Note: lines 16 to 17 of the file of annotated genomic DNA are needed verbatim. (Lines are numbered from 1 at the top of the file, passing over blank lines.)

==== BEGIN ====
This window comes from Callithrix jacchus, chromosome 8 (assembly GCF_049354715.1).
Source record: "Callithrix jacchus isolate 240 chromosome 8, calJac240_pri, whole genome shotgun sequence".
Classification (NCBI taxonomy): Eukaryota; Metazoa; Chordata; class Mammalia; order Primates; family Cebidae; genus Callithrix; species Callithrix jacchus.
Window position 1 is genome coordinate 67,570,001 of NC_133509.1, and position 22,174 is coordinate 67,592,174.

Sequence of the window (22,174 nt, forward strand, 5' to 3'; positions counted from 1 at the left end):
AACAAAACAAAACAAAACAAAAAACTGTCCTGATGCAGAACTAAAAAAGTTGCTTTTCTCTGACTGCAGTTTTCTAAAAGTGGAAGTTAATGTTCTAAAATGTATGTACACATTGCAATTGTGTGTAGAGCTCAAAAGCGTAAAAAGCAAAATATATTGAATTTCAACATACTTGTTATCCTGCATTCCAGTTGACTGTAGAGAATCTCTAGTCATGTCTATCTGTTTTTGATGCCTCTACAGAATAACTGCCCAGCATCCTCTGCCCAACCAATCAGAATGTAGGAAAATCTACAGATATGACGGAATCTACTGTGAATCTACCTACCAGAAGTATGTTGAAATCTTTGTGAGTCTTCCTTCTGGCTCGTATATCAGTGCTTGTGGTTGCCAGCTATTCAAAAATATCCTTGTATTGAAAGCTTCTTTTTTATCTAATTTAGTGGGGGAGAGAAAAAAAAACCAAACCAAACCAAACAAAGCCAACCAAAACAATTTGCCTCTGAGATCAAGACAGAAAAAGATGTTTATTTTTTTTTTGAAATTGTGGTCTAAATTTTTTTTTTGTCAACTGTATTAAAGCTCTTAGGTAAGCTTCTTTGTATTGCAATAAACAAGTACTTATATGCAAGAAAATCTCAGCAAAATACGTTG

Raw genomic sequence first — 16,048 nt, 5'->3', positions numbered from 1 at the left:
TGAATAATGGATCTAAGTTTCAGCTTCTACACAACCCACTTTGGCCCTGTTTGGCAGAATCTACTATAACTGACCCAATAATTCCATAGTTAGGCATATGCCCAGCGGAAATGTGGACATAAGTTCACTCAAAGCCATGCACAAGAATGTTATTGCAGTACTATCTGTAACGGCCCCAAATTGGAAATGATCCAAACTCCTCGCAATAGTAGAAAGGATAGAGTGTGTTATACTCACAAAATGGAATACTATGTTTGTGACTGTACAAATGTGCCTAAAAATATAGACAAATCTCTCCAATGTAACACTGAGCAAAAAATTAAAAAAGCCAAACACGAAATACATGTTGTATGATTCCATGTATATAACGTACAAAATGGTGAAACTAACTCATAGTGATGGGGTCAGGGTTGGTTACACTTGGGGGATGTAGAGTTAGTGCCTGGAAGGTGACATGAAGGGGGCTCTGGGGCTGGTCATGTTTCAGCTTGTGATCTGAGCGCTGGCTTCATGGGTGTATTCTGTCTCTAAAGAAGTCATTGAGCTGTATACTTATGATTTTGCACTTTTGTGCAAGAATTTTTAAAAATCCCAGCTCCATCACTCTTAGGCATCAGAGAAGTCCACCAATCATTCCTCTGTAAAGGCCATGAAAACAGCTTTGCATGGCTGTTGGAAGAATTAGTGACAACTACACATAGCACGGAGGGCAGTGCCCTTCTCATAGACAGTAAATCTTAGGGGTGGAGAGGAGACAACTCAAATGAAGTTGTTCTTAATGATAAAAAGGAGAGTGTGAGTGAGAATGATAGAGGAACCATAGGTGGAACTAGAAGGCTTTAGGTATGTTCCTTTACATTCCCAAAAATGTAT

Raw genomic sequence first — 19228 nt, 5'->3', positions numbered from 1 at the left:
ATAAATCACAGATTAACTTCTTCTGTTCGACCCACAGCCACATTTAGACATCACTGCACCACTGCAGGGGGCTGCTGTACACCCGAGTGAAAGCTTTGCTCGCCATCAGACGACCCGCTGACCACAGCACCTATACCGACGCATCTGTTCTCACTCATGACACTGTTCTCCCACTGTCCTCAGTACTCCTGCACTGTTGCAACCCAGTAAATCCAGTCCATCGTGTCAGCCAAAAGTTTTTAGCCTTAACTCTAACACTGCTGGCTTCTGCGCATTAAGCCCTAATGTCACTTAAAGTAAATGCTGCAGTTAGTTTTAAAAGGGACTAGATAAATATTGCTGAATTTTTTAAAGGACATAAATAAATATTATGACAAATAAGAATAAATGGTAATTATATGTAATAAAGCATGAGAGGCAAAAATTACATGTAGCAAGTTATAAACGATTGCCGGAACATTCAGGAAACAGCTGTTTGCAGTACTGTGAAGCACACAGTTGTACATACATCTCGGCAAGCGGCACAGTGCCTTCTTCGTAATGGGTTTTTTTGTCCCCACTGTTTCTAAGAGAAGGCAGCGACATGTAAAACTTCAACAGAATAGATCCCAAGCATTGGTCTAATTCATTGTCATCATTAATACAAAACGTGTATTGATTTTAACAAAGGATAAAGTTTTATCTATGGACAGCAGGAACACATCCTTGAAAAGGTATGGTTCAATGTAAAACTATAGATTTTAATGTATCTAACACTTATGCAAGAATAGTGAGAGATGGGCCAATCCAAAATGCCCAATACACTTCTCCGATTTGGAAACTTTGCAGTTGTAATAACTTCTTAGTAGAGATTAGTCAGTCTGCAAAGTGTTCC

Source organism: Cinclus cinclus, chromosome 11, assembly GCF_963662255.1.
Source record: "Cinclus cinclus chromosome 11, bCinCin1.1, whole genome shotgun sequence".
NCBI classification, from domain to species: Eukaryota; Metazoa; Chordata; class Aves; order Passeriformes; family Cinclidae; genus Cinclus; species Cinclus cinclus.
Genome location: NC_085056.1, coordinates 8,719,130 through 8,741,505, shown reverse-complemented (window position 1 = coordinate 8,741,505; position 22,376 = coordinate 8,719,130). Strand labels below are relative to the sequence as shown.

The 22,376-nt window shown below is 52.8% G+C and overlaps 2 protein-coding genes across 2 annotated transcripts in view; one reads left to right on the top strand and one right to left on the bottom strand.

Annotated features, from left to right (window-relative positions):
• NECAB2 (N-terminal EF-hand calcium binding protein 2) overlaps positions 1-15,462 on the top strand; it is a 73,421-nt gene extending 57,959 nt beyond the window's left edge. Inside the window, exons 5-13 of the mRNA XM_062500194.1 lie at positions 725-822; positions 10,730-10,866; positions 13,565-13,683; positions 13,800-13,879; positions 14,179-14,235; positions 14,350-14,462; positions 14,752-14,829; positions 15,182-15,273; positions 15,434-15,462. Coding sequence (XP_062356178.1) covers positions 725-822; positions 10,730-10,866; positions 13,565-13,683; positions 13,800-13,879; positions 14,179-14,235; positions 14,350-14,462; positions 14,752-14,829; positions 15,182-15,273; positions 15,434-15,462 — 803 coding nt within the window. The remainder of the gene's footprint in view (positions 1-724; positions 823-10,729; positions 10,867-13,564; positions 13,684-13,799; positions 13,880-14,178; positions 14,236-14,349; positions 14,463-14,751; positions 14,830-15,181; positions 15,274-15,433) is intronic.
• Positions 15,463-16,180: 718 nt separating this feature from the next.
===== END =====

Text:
Annotated features, from left to right (window-relative positions):
• NECAB2 (N-terminal EF-hand calcium binding protein 2) overlaps positions 1-15,462 on the top strand; it is a 73,421-nt gene extending 57,959 nt beyond the window's left edge. Inside the window, exons 5-13 of the mRNA XM_062500194.1 lie at positions 725-822; positions 10,730-10,866; positions 13,565-13,683; positions 13,800-13,879; positions 14,179-14,235; positions 14,350-14,462; positions 14,752-14,829; positions 15,182-15,273; positions 15,434-15,462. Coding sequence (XP_062356178.1) covers positions 725-822; positions 10,730-10,866; positions 13,565-13,683; positions 13,800-13,879; positions 14,179-14,235; positions 14,350-14,462; positions 14,752-14,829; positions 15,182-15,273; positions 15,434-15,462 — 803 coding nt within the window. The remainder of the gene's footprint in view (positions 1-724; positions 823-10,729; positions 10,867-13,564; positions 13,684-13,799; positions 13,880-14,178; positions 14,236-14,349; positions 14,463-14,751; positions 14,830-15,181; positions 15,274-15,433) is intronic.